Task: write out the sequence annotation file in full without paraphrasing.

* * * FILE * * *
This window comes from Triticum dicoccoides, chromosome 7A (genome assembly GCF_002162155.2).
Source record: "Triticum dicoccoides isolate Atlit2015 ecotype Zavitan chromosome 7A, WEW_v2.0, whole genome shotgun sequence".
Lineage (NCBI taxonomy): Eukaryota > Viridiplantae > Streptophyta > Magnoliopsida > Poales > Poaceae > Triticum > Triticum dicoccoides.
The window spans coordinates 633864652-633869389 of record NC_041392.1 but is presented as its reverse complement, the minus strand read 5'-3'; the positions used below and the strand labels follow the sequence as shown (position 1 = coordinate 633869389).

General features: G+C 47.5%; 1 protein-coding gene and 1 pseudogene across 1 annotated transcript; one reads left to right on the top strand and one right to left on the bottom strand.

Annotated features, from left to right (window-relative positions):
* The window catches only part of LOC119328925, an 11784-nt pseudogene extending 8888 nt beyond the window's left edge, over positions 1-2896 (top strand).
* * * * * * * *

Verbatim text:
This window comes from Triticum dicoccoides, chromosome 7A (genome assembly GCF_002162155.2).
Source record: "Triticum dicoccoides isolate Atlit2015 ecotype Zavitan chromosome 7A, WEW_v2.0, whole genome shotgun sequence".
Lineage (NCBI taxonomy): Eukaryota > Viridiplantae > Streptophyta > Magnoliopsida > Poales > Poaceae > Triticum > Triticum dicoccoides.
The window spans coordinates 633864652-633869389 of record NC_041392.1 but is presented as its reverse complement, the minus strand read 5'-3'; the positions used below and the strand labels follow the sequence as shown (position 1 = coordinate 633869389).

General features: G+C 47.5%; 1 protein-coding gene and 1 pseudogene across 1 annotated transcript; one reads left to right on the top strand and one right to left on the bottom strand.

Annotated features, from left to right (window-relative positions):
* The window catches only part of LOC119328925, an 11784-nt pseudogene extending 8888 nt beyond the window's left edge, over positions 1-2896 (top strand).